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BRAINWASHED.COM CALLS FOR THE DISMANTLING OF THE RIAA

The actions and arguments of the Recording Industry Association of America and some of its most powerful members exemplify a complete and utter disregard and contempt for the interests and behavior of musicians, independent record labels, and, most importantly, the music-buying public. The RIAA seeks to regulate the behavior of consumers and actors in a free market via unreasonable means and at their expense, financially and otherwise. Its claims of supporting "creative vitality" and "artists' rights" are disengenuous, as the RIAA represents the corrupt and exclusionary oligopoly of major record labels, Hollywood film studios, and corporate entertainment media outlets. That certain "indie" labels have membership in this association is not indicative of an RIAA looking out for their best interests.


Among our grievances...

The RIAA and the aforementioned colluding oligopolists are enemies of music and of consumer rights, therefore we at Brainwashed.Com call for the immediate dismantling of the RIAA.

  1. We call for all recording artists and independent labels that are currently members of the RIAA to immediately separate from this group in an act of protest, hopefully to form a more progressive association that better represents their interests.
  2. We call on music lovers worldwide not to purchase the products of major record labels and to ask others to do the same.
  3. We call on individuals who own stock in the oligopolists cited above, in mutual funds or otherwise, to divest immediately and refuse to invest further.
  4. We call on the United States Congress to halt all ruling on DMCA until there are more organizations at the table deciding these laws which apply to the entire music industry.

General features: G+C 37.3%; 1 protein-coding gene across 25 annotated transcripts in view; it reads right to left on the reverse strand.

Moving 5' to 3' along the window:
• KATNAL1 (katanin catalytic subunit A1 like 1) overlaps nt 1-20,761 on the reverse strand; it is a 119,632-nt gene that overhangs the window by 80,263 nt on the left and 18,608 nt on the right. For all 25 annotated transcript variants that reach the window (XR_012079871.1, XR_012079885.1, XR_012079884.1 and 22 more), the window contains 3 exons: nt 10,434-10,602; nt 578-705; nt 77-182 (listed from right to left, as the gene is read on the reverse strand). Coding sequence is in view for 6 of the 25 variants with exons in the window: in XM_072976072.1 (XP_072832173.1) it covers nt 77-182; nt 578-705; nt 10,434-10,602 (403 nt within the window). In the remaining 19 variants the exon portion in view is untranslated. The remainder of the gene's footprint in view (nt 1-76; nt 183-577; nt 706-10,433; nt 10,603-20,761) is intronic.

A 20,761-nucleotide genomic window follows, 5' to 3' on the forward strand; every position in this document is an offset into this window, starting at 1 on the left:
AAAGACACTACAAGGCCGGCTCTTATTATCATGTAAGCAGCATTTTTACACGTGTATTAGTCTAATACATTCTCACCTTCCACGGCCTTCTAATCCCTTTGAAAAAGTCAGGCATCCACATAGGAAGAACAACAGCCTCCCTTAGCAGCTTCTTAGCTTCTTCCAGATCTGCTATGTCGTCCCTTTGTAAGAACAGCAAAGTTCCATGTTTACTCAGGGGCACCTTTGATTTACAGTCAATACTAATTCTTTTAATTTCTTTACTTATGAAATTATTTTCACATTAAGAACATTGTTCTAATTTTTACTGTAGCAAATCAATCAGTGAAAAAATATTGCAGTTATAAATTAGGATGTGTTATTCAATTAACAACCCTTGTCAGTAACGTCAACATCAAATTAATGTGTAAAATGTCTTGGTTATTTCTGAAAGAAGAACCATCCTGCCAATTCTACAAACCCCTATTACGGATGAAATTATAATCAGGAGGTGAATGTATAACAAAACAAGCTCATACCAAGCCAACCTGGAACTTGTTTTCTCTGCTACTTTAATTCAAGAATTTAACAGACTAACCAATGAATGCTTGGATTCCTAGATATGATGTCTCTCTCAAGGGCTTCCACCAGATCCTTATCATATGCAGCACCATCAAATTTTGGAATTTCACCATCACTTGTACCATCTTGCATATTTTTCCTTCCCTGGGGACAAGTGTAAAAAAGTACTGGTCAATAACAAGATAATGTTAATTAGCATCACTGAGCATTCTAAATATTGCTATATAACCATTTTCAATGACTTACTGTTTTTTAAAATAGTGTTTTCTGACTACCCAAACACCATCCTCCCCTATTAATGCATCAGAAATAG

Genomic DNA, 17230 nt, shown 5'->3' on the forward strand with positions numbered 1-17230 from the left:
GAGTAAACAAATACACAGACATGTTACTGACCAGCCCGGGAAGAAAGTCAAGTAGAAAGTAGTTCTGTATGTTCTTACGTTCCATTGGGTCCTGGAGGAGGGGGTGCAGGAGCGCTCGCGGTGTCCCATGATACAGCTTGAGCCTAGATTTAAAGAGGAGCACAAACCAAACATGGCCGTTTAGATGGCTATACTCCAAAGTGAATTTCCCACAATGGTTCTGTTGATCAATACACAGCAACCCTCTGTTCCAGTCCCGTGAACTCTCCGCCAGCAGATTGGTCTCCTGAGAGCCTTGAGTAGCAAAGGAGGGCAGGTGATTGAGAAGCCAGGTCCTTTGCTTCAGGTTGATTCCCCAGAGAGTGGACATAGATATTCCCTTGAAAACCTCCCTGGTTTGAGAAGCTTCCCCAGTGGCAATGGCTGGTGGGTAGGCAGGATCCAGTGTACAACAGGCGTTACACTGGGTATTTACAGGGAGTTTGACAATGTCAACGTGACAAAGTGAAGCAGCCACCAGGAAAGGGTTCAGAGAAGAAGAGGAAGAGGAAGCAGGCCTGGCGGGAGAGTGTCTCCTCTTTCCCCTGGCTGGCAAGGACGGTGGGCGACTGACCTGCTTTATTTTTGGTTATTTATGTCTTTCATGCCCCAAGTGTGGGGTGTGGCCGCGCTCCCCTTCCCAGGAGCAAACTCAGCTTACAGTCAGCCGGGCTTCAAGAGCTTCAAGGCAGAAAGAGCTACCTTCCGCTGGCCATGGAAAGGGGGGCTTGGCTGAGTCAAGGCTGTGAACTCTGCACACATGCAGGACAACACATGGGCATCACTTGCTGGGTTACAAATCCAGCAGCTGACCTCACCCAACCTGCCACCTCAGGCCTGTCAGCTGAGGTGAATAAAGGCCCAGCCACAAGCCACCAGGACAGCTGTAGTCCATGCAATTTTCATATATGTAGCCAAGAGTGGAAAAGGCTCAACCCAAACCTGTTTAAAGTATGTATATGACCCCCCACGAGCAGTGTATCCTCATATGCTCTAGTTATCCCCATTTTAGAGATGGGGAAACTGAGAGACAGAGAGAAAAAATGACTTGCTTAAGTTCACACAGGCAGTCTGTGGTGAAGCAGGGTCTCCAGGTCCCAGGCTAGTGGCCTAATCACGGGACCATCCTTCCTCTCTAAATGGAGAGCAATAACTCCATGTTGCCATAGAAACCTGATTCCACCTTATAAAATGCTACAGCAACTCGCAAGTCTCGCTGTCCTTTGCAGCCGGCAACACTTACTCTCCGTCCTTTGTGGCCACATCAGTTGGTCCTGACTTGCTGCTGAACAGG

The undersigned individuals agree with these statements and stand with Brainwashed.Com in solidarity against the RIAA.

To sign the petition, email us with your name, email address, city, and zip code.  This information will not be made public NOR will it be used in a database NOR will you be contacted by Brainwashed.com and its affiliates NOR will you be added to ANY "spam" email lists.  We guarantee that.

Additionally, we may be contacted with any questions pertaining to this action.
 

The Eye: Video of the Day

Grails

Grails


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Review of the Day

Murcof, "Utopia"
Leaf
This gap-filler disc from Murcof is Leaf's way to buy time and keep the name fresh before the release of the next proper Murcof album, but it's no less inspired, all the same. Beginning with a 10 minute epic of film score orchestration and minimal techno thump, Utopia establishes early on that Murcof is dealing with a larger scope and a more developed tone than many of his contemporaries. Jan Jelenik's clicky, jazz-spliced remix of "Maiz" is the perfect groovy counterpoint to the album's creeping, moody opener. Sutekh gives "Memoria" a tweaked techno workout with plenty of glitches and squiggles that pop out over the monotone bassline and piano chord. "Utano" blends dark cello and brass timbres with twinkling electronic percussion for a while, then drops out the techno trappings for a more experimental approach to the cinematic loops and swells that other artists tend to leave in the background. It's refreshing for someone working with beats not to make the beats the primary focus for a change, and Murcof is able to bend and arrange sounds with a composer's rather than dj's ear. The remaining remixes are mostly placid and unremarkable; not an affront to the source material but certainly not as clever as they'd like to be or as necessary. "Una," the second to last of the un-remixed tracks takes symphonic and operatic fragments and glues them to a stuttering dsp-laden beat that is just short of club-friendly, but not so overblown as to draw unneccessary attention to itself. The "Colleen Mix" of "Muim" could easily figure in a Chris Nolen film as its all backwards pianos and heavy string passages that conjure up the grimy noir of "Memento" and the slick isolation of "Insomnia" equally. The remixes are all solid, sometimes taking an ambient detour that's welcome amidst the electrobeats, but Murcof's originals clearly stand out as the best tracks here. If nothing else, Utopia performs its role by making a case for watching for the forthcoming album and possibly for picking up the back catalog. 

samples:


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